COP 26 in Glasgow clearly showed that the world is not on track to limit global warming to 1.5 degrees. Nevertheless, natural disasters, people’s awareness and civil society pressure make climate change inarguably one of the top global issues. Pressure will increase. Many countries are planning now for a future exit of the fossil-fuel based economy and for climate neutral societies by 2050.
And the organic movement?
We know that our food system is simultaneously a cause and victim of climate change. We also know that farming systems and agriculture policy do matter. Hence, it is not a surprise that the organic movement pays a lot of attention to climate change. However, a review of the discussion shows that, as usual, the organic movement highlight the benefits of organic systems (e.g. reduction of N2O emissions or soil carbon storage) while adversaries criticise low organic yields and increased need for land. This is the standard way of comparing organic and conventional farming, as advocates and critics attempt to influence consumers and policy makers.
Will that work to cool the planet?
Reaching climate neutrality will be a challenge, whatever farming systems are used. However, organic is well positioned to be the frontrunner in developing the future of agriculture and food systems. Why, and how?
- The Organic 3.0 feature “a culture of innovation” provides the basis to develop the transition to climate neutral food production. Farm assessment tools and improvement programs are more and more developed. Organic institutions are well advised to encourage their farmers to be the first ones to work towards positive climate balances on their operations. That will require even more to work with nature-based farming systems and through ecological intensification.
- Consumers trust organic more and more and they link organic with health and environment-friendly production. The next step, to make organic climate positive, is a logical one. Organic marketers should use that opportunity by optimizing their supply chains and by communicating their climate change improvements. Consumers will care more and more and consider climate criteria in their purchase decisions.
Organic agriculture has the potential to showcase climate neutral production and even offer climate services to the economy and society
- Reductions of greenhouse gas emissions and offsetting the balance is still the predominant strategy in the private sector. Pressure on the private sector to improve the climate balance is increasing, and so is demand for offsetting. The prices for certificates is increasing rapidly, creating an opportunity for those that can offer C-reduction.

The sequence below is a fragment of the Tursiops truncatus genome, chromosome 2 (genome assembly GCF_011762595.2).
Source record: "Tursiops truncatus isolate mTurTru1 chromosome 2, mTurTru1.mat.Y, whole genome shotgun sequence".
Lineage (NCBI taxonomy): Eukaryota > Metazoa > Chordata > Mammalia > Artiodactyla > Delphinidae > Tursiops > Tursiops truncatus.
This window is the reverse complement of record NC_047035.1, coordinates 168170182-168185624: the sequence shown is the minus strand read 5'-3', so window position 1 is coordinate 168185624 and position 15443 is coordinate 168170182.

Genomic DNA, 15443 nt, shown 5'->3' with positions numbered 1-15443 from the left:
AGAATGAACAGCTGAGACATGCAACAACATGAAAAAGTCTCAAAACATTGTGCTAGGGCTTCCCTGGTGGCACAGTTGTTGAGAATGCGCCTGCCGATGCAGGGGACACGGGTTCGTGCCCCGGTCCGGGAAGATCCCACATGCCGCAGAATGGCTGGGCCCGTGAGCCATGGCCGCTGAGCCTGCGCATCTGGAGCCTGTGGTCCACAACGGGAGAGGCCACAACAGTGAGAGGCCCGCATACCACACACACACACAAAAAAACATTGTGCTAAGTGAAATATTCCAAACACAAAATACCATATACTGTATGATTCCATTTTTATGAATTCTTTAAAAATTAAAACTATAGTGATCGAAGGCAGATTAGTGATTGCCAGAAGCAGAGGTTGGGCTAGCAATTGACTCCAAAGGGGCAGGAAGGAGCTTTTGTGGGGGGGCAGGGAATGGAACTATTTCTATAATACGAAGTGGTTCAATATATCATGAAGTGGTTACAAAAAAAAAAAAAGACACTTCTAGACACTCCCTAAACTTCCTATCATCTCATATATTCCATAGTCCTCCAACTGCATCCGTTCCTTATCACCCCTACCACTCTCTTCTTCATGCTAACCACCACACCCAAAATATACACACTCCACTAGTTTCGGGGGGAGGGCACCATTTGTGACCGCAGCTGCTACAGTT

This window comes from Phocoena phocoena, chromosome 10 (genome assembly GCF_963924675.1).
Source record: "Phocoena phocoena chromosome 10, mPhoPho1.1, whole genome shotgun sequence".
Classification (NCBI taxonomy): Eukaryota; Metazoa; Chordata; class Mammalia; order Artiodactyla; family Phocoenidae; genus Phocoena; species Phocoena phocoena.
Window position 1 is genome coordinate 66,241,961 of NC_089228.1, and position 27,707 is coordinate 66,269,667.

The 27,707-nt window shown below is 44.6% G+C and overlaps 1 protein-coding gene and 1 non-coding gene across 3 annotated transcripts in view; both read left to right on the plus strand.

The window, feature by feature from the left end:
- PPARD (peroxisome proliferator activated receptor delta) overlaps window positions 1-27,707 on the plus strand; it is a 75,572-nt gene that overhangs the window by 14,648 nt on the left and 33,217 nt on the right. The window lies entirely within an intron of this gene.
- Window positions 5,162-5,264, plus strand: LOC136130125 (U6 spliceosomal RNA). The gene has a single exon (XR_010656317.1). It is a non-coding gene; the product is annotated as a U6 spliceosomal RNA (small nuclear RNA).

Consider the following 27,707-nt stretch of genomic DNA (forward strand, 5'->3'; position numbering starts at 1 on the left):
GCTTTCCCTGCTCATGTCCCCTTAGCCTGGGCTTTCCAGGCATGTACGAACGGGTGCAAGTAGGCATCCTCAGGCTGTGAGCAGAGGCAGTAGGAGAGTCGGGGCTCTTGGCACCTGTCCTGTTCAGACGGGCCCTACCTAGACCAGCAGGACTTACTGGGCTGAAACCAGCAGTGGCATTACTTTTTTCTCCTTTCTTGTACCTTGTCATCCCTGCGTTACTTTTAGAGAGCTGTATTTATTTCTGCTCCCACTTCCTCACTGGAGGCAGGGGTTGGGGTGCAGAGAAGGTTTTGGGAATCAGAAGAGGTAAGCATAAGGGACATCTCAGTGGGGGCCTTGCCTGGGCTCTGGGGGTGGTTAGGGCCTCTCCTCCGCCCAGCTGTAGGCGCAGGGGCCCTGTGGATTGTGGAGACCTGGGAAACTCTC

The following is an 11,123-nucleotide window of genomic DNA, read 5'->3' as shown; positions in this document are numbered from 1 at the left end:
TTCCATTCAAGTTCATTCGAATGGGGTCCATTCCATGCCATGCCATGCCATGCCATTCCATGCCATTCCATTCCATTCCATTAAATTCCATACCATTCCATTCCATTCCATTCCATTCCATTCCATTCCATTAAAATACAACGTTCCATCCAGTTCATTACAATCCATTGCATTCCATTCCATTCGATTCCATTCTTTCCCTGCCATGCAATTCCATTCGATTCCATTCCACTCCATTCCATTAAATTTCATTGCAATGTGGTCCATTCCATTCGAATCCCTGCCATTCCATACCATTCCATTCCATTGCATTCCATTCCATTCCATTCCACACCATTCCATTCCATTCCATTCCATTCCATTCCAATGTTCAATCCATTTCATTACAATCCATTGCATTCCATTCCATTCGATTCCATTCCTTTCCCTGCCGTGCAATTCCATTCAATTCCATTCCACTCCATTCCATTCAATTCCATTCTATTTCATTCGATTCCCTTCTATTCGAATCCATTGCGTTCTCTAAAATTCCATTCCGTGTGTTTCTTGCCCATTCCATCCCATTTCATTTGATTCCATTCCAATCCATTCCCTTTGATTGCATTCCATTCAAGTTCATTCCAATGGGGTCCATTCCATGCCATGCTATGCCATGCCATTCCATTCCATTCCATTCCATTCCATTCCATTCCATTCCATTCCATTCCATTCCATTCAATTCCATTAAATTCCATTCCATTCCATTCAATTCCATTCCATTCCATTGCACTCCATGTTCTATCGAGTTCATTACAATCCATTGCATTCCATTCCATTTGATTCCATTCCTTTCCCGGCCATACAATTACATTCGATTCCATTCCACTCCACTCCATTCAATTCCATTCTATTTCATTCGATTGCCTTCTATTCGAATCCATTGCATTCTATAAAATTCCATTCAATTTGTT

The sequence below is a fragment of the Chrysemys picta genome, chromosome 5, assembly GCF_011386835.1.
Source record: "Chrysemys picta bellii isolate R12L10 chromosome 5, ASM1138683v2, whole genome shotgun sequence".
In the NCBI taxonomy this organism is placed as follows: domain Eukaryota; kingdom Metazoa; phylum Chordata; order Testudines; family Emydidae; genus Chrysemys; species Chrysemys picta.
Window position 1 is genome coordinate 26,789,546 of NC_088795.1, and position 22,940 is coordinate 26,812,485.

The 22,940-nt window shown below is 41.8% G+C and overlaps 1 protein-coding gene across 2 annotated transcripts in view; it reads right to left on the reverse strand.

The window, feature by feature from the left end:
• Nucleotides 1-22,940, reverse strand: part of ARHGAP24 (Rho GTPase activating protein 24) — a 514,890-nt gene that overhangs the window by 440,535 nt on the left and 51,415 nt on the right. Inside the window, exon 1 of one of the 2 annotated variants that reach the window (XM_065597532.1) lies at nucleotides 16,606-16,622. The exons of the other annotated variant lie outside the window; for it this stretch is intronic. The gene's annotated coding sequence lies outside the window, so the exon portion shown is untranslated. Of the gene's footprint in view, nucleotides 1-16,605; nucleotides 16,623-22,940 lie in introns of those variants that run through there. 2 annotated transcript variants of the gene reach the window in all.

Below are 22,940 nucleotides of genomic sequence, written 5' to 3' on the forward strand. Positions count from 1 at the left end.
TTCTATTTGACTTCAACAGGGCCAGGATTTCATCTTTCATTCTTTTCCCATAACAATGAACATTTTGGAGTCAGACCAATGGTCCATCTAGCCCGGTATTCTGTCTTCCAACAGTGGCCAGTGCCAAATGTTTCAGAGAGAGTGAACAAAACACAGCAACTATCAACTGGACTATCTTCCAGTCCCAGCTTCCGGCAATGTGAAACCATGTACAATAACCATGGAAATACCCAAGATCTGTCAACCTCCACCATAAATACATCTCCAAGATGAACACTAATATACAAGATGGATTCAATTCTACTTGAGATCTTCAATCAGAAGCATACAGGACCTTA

- Reducing will not be enough. Removing greenhouse gases from the atmosphere becomes an essential aspect of efforts to limit climate change. Removal can be done geologically, technically and through plants and vegetation. The latter – by far the most important strategy – is particularly relevant for farmers who have land, and the skills, to maximize photosynthesis.
- On top of fixation of CO2 from the atmosphere in plants, there is a need to conserve the fixed carbon for a long time in a sink. Carbon can be stored in a growing biomass of vegetation (e.g. in growing agroforestry systems), by increasing organic matter in the soil (increasing humus content) or in technical applications (e.g. wood constructions).
- Biochar – produced through pyrolysis of organic matter – is a method to store carbon for a long duration. Biochar has also many technical and agriculture applications including soil fertility improvements. Biochar is an underused opportunity.
Even though COP 26 in Glasgow was labelled a failure, societies, economies and governments must move forward, and they do. Organic agriculture has the potential to showcase climate neutral production and even offer climate services to the economy and society. Organic institutions (e.g. research or farmer associations) and start-ups from the organic movement, such as Carbon Standards International with its European Biochar Certificate can build the institutional framework, provide the essential services to farmers and leverage impact.
Author: Markus Arbenz, FiBL Consultant.
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